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American lighting designer Jennifer Tipton once said, “I’ve often called the lighting for the stage the ‘music for the eye’, because it has the same way of making an atmosphere, making a landscape, changing fluidity from one place to another without seeming effort.”
By Frankie Kujawa
For Everyman Theatre’s Lighting Supervisor, Juan Juarez, the artistic and technical intricacies of lighting are paramount. The Oceanside, California-native chatted ahead of Everyman’s current production, “The Skin of Our Teeth” which runs through Sunday, January 2nd. Juarez discussed his passion for theatre, technical problem solving and what makes Everyman Theatre such a special place in the heart of Charm City.
Growing up in San Diego County, Juarez joined the drama club at his local high school and started out on stage as an actor. “It’s pretty funny thinking back about it now,” Juarez began. “The passion of theater was really inspiring. It’s an art form that is just so collaborative. It’s really nice to be part of something and see a product from start to finish.”
After high school, Juarez ventured across country and attended Hofstra University on Long Island, New York. “That’s where I needed to make the decision if I wanted to stay with the acting track or if I wanted to do the production track,” Juarez explained. “In high school, even though I wanted to be an actor, I loved being in the control booth. I loved touching the light board, and hitting a button and watch as something on the stage changed. Being able to affect what the audience was going to see was such an amazing feeling, and basically without someone on the lighting board, the actors are in the dark.”
To this day, Juarez still is happy with his decision to focus on production. “I loved the problem-solving aspects of being a lighting technician. It feels high-stakes. It’s never so extreme that, ‘If this light doesn’t work the show doesn’t happen,’ but sometimes it just feels that way. I love that sort of rush.” Juarez added, “I was always pretty much more of a technician than a designer because of the problem-solving aspect. I love being able to take something broken, take it apart, figure out what it’s supposed to do and why it isn’t doing that.”
After graduating college, Juarez found himself working at the Contemporary American Theater Festival in West Virginia. “I was an electrician at that point, and since there were multiple shows performing concurrently, we were working with lighting designers who were very smart and designed the one plot [blueprint] that was going to work for multiple shows. Observing that flexibility and wealth of knowledge was very inspiring for me and I learned a lot.”
It was at this festival in which Juarez worked with Adam Mendelson of University of Maryland, Baltimore County (UMBC) who was the master electrician. “He was a great teacher and mentor. He was the one who came back one year to see some shows, and while we were catching up said to me, “There’s a theater in Baltimore that is looking for a master electrician and I think you could do it.” This eventually led Juarez to his current home at Everyman Theatre.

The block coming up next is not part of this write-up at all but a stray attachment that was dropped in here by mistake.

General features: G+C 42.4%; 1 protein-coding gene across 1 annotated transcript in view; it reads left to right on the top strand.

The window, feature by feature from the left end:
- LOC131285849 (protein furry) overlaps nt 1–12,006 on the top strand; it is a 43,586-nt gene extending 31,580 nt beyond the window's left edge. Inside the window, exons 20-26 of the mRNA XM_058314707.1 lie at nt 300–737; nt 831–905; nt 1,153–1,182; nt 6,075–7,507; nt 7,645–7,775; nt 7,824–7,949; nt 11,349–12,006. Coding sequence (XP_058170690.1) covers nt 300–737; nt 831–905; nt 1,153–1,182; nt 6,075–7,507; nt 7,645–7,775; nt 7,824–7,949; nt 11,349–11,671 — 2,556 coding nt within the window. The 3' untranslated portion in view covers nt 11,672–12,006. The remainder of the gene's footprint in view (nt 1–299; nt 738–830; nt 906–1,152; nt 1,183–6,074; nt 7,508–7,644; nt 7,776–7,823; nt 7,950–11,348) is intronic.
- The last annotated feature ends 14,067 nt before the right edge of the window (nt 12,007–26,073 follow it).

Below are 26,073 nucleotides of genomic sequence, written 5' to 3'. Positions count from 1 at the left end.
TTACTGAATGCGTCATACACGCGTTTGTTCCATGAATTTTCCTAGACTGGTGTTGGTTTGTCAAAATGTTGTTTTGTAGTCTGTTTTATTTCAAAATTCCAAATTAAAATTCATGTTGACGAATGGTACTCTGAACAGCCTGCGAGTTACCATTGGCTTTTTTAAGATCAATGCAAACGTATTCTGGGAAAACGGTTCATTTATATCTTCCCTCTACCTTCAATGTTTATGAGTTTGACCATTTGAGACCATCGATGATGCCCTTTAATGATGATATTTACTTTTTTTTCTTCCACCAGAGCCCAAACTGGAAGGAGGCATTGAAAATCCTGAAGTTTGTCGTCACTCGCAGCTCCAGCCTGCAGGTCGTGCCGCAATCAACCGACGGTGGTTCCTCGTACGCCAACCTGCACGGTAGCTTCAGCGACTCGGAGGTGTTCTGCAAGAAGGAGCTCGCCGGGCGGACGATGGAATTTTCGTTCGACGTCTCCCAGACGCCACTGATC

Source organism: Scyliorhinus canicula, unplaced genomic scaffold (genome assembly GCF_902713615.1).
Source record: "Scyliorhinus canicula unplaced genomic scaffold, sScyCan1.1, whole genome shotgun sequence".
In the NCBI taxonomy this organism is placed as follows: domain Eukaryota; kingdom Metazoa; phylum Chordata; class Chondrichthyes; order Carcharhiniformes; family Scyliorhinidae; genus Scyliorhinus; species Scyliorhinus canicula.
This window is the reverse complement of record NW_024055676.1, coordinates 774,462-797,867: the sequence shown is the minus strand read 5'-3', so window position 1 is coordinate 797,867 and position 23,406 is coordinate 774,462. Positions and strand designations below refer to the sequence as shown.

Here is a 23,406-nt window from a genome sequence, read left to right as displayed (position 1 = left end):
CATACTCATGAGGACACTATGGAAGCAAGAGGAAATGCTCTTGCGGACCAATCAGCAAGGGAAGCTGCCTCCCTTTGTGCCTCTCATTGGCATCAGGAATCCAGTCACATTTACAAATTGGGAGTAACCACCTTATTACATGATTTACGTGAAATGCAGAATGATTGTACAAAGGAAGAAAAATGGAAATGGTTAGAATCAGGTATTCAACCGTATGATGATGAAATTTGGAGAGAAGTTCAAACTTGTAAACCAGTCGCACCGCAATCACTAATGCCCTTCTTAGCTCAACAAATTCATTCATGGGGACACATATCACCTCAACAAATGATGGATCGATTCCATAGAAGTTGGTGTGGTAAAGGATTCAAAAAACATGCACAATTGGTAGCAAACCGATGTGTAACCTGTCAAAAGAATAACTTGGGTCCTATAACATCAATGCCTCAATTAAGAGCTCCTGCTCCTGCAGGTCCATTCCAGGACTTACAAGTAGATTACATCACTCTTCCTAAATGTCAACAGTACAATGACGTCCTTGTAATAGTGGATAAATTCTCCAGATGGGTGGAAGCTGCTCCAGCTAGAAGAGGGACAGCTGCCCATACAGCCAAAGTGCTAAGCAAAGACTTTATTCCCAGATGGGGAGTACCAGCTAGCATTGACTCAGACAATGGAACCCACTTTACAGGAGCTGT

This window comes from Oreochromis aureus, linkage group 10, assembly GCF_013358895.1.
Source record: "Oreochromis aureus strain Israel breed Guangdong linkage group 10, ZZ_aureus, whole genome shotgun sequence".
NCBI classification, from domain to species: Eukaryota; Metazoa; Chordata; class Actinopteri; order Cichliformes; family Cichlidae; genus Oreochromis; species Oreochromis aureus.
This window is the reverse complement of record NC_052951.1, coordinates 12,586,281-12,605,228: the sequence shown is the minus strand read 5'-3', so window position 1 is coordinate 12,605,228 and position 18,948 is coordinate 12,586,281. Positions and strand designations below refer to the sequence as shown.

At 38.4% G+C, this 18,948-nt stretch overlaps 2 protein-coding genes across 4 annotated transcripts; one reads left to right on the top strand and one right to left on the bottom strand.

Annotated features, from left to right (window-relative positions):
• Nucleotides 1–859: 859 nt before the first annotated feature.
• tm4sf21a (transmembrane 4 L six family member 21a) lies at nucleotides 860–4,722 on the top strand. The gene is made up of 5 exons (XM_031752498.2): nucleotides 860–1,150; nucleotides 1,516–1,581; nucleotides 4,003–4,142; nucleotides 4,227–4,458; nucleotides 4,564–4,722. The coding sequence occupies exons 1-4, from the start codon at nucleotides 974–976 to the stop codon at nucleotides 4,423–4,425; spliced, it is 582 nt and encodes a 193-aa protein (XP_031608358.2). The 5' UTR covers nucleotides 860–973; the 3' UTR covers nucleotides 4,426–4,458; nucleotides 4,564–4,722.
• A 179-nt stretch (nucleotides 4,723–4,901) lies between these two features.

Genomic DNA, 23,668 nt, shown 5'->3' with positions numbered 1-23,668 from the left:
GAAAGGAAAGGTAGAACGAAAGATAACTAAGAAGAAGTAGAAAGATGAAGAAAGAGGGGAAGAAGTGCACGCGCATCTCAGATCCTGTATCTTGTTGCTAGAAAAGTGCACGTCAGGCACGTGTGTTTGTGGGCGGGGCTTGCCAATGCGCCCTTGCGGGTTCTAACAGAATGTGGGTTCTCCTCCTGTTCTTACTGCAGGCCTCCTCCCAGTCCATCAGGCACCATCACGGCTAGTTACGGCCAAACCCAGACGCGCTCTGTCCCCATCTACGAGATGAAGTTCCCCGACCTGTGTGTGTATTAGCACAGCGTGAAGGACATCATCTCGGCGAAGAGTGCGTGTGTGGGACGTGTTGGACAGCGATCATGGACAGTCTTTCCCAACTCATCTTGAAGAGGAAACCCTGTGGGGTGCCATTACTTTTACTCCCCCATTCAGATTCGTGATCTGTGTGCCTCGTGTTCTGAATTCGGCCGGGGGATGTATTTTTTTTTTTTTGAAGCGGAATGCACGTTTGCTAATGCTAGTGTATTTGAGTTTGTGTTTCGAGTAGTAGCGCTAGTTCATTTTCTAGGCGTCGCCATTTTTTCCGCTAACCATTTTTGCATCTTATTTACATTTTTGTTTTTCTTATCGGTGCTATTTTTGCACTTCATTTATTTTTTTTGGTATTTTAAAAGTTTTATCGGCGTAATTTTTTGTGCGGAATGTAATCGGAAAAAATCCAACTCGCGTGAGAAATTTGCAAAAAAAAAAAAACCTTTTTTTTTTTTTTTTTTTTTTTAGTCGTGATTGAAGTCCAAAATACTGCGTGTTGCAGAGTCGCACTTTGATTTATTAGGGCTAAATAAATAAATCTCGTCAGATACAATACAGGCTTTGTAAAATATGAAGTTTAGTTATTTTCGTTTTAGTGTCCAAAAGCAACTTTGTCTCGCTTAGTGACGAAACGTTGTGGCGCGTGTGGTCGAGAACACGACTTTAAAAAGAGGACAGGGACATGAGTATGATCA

“Never before did I think I would move to Baltimore,” Juarez laughed. “It wasn’t originally on my list of theater cities. But the people at Everyman were really sweet. After a few Skype interviews, as this was before Zoom, they flew me out to visit the space.”
While touring around Everyman, Juarez just loved both the space and the people. “Because it’s so collaborative, it was so nice to meet everyone and talk to them. Communication is very important in this profession. My love of problem-solving needs collaboration because there are many times you have to solve the problem as a team. Here is a place where my voice is heard and my expertise in the matter isn’t taken for granted.”
Juarez also enjoys being part of Everyman Theatre because there is much that sets it apart from other theaters. “I think we at Everyman have a wide scope of theater styles that we cover. We do classics and we do new work. Vinny’s [Everyman Theatre’s Artistic Director, Vincent M. Lancisi] big vision is making Everyman accessible to everyone. Being in the heart of Baltimore, that’s so very important. At the same time, because we have such a wide-scope of theater, we want to have all kinds of these shows.”
The spirit of Everyman Theatre is the familial aspect it brings to it’s employees. “What’s great for me is that we are a medium-sized company and organization. It feels like such a family here.” Juarez continued to explain that all the departments at Everyman work together in order to make the theater the best that it can be.
“The most challenging part of my job,” Juarez began, “is having to be so flexible. I have to be flexible for when the lighting designer can get here, especially if they’re from out of town. I have to be flexible in what works and doesn’t work.”
Juarez continued, “The best part of my job is seeing it all come together. Up until the first technical rehearsal, it’s the anticipation of ‘This is what I’m going to do, and this is what I’m working on. This is what the scene shop is doing, and this is what the actors are doing.’ And then it all comes together and it’s like, ‘This is what it’s all for. This is what all of our work was for.”
The passion for theater that Juarez found at the beginning of his journey still resonates within him today. “Still, from when I was in high school until being on stage now at Everyman – it’s the same feeling. That’s what we want to do. We want to entertain, and we want to tell our stories. And we’re just so happy we can share that with the audiences at Everyman.”
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